An Endangered Species Act (ESA) lawsuit against the City of New Bedford will continue after a federal district judge in Massachusetts denied the defendant’s efforts to dismiss plaintiff Joyce Rowley’s lawsuit. The City of New Bedford runs the Buttonwood Park Zoo, which has been home to two Asian elephants, Ruth and Emily, for decades. Plaintiff Rowley runs an organization called Friends of Ruth & Emily Inc., which is dedicated to retiring Asian elephants Ruth and Emily to “a warm climate sanctuary to live out their days in peace, dignity, and freedom”. In the last 25 months, it’s “Go Fund Me” page has raised just $10,025 of the requested $25,000 “to get justice” for the elephants.
In her lawsuit, Rowley alleges that the zoo is committing an illegal “take” of the elephants alleging, among other things, that the elephant facility is inadequate, the zoo fails to provide them with adequate socialization and veterinary care. The Court asked the parties to brief the issue of “standing”, which is the ability of a party to demonstrate a sufficient connection to and harm from the law or action challenged to support that party’s participation in a case.
Rowley, who claims she visits the elephants on a “near daily basis” alleges that she has formed “an aesthetic, emotional, and spiritual relationship with Ruth and Emily over the years” and that her enjoyment of the elephants is greatly diminished by observing the “suffering” from their captivity.
In support of her relationship with the elephants, Rowley also noted that she has protested on the elephants’ behalf at the zoo, advocated for the elephants to newspapers and through social media, and, through her organization, “raised $800 in 2015 to have ‘ele-coats’ handmade and shipped to the zoo for Ruth and Emily to wear in the winter”.
The Court determined that Rowley — at least at the motion to dismiss stage — had alleged enough to demonstrate standing, consistent with prior caselaw. The Court rejected Defendant’s argument that Rowley’s request to relocate the elephants to the Tennessee sanctuary would not satisfy the “redressability” requirement. In other words, if Rowley got what she requested, she would not be able to see the elephants again, which would destroy her daily relationship with the elephants and not cure her “injury”. (The sanctuary that Rowley proposed for relocation has elephant habitats that are “closed to the public.”) The Court reasoned that while Rowley’s complaint urges relocation (as does her organization’s website), it does not actually seek this relief.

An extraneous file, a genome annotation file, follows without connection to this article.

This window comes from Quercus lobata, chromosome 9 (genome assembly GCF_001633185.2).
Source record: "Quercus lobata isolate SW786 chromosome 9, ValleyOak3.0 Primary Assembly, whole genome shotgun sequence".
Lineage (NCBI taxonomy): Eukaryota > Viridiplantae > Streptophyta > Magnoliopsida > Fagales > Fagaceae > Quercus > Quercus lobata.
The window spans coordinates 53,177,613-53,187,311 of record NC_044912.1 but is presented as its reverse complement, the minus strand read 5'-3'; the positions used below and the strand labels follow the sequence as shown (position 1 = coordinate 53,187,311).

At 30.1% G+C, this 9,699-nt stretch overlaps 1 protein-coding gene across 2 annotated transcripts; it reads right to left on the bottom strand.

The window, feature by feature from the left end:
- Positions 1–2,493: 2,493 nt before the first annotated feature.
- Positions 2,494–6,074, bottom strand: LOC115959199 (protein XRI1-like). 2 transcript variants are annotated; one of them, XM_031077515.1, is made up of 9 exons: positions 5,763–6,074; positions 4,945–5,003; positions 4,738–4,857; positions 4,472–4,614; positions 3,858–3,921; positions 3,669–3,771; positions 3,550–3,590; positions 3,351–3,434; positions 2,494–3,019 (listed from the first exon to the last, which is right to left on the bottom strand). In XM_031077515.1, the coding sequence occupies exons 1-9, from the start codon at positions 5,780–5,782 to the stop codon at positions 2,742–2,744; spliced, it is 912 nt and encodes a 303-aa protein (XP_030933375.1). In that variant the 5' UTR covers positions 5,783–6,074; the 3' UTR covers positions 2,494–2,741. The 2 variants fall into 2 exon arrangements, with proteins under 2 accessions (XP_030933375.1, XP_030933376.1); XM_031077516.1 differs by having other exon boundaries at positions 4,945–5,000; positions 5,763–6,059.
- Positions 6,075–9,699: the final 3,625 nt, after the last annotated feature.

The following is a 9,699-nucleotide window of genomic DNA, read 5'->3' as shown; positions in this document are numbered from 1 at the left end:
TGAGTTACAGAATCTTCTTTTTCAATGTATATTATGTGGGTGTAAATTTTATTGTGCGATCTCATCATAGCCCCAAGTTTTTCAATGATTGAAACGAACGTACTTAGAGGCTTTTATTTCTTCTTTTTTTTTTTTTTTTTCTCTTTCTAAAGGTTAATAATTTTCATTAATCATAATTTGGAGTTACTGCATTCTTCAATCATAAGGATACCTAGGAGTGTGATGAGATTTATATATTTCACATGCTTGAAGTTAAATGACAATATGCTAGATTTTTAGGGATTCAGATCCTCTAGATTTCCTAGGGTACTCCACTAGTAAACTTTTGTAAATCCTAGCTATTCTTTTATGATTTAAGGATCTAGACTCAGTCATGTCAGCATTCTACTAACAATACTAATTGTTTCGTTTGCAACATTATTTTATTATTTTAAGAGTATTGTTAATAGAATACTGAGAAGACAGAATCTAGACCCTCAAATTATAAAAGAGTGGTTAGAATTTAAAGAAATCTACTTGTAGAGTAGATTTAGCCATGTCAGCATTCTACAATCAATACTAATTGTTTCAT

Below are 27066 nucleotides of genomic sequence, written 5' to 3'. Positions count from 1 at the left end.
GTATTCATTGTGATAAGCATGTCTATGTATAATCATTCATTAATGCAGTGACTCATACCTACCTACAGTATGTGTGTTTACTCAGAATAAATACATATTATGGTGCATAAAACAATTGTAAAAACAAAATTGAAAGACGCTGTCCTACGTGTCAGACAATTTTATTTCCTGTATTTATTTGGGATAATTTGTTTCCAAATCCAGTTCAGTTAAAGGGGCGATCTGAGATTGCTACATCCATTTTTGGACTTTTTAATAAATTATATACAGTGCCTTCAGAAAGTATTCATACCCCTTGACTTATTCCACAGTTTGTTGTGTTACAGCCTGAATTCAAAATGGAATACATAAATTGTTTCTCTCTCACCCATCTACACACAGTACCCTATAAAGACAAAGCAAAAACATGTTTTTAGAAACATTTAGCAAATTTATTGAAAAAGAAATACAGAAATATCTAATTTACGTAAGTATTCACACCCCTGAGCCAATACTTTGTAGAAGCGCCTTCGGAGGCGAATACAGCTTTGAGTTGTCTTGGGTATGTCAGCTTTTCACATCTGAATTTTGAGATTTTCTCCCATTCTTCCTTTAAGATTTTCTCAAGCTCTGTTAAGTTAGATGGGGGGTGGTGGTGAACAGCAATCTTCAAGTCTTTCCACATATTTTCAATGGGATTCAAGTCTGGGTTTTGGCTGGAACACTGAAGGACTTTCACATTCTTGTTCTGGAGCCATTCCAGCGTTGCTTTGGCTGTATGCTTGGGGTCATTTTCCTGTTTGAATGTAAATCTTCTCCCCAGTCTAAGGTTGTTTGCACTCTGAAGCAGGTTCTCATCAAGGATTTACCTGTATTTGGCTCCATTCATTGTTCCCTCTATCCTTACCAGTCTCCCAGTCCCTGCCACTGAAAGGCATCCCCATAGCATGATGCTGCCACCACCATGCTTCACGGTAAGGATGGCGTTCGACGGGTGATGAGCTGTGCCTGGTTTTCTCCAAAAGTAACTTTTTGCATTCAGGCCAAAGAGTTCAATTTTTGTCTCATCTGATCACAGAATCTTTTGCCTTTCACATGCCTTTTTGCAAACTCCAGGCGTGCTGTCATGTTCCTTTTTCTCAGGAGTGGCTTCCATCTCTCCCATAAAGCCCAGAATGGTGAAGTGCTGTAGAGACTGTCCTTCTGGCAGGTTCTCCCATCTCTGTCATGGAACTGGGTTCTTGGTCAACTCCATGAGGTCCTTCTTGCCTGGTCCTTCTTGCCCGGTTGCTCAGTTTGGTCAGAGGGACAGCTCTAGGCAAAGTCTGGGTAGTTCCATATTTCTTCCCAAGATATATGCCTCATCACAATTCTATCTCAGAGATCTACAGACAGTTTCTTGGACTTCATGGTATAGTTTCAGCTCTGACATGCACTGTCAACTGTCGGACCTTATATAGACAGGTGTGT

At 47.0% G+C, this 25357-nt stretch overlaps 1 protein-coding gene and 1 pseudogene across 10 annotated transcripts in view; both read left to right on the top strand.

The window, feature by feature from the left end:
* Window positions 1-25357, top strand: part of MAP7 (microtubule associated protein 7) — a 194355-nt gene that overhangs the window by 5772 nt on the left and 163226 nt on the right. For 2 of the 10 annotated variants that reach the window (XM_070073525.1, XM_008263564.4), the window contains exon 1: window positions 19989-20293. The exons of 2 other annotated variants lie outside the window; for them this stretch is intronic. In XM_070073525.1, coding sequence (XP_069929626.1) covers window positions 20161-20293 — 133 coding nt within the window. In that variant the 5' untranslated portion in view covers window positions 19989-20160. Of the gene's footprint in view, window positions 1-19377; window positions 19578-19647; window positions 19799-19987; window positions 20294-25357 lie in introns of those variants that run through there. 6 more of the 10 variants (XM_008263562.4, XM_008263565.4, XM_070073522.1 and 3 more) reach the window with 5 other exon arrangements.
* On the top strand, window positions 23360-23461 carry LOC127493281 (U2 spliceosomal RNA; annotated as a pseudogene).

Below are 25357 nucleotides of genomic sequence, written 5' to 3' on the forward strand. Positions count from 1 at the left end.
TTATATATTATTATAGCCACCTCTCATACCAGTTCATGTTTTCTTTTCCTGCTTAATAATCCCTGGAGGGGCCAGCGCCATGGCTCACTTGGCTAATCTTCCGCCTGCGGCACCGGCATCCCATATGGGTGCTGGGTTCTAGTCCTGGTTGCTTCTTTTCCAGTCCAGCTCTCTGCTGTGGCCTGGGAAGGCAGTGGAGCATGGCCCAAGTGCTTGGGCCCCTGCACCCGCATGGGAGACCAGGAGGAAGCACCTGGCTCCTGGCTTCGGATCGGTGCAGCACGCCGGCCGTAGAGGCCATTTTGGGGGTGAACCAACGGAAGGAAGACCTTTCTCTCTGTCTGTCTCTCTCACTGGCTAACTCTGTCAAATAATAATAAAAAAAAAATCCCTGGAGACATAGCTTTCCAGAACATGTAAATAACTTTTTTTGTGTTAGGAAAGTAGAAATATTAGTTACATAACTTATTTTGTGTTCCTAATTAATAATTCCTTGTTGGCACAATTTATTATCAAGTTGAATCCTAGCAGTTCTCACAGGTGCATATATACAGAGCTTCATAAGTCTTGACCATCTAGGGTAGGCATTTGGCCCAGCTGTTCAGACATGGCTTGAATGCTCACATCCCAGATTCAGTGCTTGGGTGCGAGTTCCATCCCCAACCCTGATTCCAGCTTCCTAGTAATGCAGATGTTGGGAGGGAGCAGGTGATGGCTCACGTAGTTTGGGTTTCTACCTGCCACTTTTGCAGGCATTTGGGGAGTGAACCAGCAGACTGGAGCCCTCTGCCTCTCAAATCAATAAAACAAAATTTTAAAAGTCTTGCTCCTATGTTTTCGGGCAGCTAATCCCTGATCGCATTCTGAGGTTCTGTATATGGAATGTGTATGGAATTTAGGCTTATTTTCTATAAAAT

The Court, noting that “this case has dragged on far too long” (and the fact that Rowley had initially filed a preliminary injunction seeking interim relief), joined her prior request with a trial on the merits and set a status conference for October 4, 2018 in order to set an “early trial date”. Evidently not satisfied with waiting for a trial date without interim relief, Rowley filed a notice of appeal of the Court’s decision, which thereby canceled the status conference, furthering delaying a trial date.
This case is yet another ESA lawsuit that challenges the animal care practices and facilities at an accredited zoo that has three years of publicly-available USDA inspections reports showing zero violations. Just last month, at the Association of Zoos and Aquariums annual conference in Seattle, faculty from the Lewis & Clark law school’s Animal Law program gave a presentation indicating that they taught their law students, among other things, how to develop an “aesthetic” injury that could provide the basis to sue a zoo over an endangered species in federal court. The Lewis & Clark representatives did not limit the encouragement of federal court lawsuits to unaccredited zoos, “roadside” zoos, or facilities that had USDA inspection citations. Despite its accreditation and USDA inspection history, for now the Buttonwood Park Zoo will have to continue to defend itself in federal court.